Profiles in MBA presidential history: 1927-28

Issue October 2010 By Cassidy Murphy

Nutter leads the fight for higher bar standards

Massachusetts Bar Association President George R. Nutter of Boston, 1927-28, was one of the state's bar leaders who challenged the Legislature's moves to lower the standards for bar admission in Massachusetts, moves that were seen as eroding the very standing of the legal profession.

The dispute originated in 1909 when the Board of Bar Examiners adopted a rule requiring that applicants for admission to the bar had to complete high school or pass an equivalency examination. A Democratic leader, Rep. Martin M. Lomasney, railed against the requirement as discriminatory to immigrants and helped pass legislation that revoked the requirement.

Nutter, who served as chair of the MBA's Committee on Legal Education on "Training for the Bar: With Special Reference to the Admission Requirements in Massachusetts," continued the fight that previous MBA presidents, including Herbert Parker and the Hon. Henry N. Sheldon, had lost.

Nutter criticized the Legislature for allowing "unworthy" individuals to join the bar and then expecting bar associations to clean up the mess through disciplinary hearings when some of those lawyers ran into problems.

It was a paradox, Nutter said, that "the Commonwealth should prescribe such low standards for admissions to fill the Bar with ill-trained lawyers, and then expect the Bar Associations to bring proceedings to disbar those who never should have been admitted in the beginning."

Nutter suggested that the state should place "disciplinary measures in the hands of officials appointed by the Supreme Judicial Court."

But it wasn't until after an April 1932 ruling of the Supreme Judicial Court (279 Mass. 607) that the matter was settled: The Court declared that the judiciary had exclusive responsibility for determining the qualifications of bar admission. In 1934, the SJC, acting on petitions from the MBA and the Boston Bar Association, instructed the Board of Bar Examiners to draft rules raising the standards of both general and legal education, which were adopted on June 27, 1934.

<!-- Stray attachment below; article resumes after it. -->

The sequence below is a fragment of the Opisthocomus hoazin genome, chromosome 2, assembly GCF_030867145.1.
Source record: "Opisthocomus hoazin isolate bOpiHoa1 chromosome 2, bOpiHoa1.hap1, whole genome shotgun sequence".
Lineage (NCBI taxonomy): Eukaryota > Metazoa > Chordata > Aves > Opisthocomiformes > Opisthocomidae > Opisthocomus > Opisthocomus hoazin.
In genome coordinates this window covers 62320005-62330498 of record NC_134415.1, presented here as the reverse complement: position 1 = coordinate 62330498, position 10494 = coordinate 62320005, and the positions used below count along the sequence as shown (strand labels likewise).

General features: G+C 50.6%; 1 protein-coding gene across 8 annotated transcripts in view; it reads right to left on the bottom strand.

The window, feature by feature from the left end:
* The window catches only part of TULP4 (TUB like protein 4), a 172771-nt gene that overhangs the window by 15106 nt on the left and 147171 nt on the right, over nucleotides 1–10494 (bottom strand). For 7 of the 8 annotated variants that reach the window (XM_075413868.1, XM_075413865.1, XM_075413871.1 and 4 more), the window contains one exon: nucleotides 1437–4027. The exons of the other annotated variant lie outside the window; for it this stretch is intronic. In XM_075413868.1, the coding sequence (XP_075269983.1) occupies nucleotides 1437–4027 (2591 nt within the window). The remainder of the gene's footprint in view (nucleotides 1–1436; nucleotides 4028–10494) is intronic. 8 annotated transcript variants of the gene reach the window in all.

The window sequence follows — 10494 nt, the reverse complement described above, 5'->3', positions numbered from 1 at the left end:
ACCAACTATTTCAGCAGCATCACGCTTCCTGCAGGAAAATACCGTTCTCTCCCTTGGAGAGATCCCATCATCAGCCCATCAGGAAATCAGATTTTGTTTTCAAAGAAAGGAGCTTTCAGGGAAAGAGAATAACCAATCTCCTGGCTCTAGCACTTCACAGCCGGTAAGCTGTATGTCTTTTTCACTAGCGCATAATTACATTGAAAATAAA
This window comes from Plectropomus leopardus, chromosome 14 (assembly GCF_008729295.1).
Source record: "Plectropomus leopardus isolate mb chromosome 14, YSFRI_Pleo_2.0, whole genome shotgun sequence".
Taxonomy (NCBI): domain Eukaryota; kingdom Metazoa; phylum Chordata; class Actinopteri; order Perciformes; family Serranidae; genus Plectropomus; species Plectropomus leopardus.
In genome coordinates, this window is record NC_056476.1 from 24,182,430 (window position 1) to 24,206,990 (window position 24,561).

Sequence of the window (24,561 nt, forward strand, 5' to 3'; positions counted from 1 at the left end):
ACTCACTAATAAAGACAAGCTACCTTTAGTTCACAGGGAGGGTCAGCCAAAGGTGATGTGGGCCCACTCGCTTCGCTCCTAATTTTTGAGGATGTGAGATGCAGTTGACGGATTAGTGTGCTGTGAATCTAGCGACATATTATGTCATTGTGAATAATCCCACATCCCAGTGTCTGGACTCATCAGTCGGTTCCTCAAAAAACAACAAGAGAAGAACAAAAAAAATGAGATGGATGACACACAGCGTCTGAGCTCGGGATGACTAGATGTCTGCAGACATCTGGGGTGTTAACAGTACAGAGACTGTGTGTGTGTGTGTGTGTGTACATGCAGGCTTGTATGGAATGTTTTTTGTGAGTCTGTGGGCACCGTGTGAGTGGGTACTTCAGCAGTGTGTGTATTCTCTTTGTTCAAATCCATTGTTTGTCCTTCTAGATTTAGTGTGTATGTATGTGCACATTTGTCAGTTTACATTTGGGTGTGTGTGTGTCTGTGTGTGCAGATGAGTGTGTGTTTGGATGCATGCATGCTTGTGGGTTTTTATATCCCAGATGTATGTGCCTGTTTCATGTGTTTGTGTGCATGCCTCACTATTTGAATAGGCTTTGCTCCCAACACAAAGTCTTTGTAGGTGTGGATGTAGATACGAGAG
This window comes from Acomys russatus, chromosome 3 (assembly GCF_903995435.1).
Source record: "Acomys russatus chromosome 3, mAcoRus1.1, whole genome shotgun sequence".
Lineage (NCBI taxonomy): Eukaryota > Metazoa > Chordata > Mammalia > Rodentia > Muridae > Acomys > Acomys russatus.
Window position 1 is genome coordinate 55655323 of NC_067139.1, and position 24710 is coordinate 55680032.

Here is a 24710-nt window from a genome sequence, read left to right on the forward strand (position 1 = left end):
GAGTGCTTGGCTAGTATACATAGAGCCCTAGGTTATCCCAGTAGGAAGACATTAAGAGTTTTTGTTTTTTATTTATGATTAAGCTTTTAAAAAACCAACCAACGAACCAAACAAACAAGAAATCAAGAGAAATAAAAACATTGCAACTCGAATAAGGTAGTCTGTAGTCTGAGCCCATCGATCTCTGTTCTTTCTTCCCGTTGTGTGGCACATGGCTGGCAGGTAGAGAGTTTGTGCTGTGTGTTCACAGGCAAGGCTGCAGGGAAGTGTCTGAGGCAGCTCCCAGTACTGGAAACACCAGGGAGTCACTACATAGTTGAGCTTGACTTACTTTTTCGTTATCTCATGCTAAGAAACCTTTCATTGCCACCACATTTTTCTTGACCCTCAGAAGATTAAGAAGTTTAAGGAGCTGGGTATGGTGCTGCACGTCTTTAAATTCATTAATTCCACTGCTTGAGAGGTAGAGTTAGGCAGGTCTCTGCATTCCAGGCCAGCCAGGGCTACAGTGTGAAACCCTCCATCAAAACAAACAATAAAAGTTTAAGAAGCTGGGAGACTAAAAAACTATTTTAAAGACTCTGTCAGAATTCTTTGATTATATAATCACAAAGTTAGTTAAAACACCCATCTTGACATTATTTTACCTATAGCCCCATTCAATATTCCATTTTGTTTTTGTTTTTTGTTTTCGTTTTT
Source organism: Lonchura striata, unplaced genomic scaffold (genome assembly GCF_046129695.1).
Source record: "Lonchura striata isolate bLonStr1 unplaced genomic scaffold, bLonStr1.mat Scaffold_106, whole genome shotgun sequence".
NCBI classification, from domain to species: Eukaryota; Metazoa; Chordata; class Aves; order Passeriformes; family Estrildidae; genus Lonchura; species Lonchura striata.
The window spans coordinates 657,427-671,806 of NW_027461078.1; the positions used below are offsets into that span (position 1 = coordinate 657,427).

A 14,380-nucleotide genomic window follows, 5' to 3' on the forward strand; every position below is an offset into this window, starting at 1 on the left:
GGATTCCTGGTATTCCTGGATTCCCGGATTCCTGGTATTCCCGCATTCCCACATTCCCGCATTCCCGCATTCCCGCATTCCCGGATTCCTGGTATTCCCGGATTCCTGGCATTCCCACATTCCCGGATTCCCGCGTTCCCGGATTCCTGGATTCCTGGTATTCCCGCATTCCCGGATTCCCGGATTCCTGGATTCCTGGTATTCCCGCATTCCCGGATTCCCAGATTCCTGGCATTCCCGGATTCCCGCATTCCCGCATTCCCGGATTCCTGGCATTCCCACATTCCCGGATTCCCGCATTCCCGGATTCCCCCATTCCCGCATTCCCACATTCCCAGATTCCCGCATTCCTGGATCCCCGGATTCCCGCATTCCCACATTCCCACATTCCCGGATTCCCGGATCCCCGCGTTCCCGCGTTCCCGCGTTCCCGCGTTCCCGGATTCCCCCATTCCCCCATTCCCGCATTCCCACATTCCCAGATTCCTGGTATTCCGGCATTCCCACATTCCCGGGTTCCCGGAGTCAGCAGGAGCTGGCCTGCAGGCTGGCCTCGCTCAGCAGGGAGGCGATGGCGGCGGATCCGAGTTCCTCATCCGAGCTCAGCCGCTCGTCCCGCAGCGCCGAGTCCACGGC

Among the rules adopted was one that the Board of Bar Examiners first suggested in 1909: that every applicant have a high school education or its equivalent. Additional concerns about bar standards would arise in the 1930s and 1940s and led to additional requirements.


In 1919, before he was president, Nutter was appointed to the Judicature Commission by Massachusetts Gov. Calvin Coolidge to study and recommend legislative solutions for court problems such as unwieldy case loads. Also serving on the commission was another future MBA president, Addison L. Green (1921-22) and a former president, Henry N. Sheldon (1915-16).

With the backing of the MBA, the Massachusetts Judicial Council was formed in 1924 with the mission of the "continuous study of the organization, procedure and practice of the courts."

The creation of the council was credited as being the catalyst for similar councils across the country. The chairman of the National Conference of Judicial Councils in 1941 stated, "The judicial council movement has been aptly described as 'probably the most significant, if not the most important, development which has taken place in the judicial history of the United States during the last half century.'"

Centennial Timeline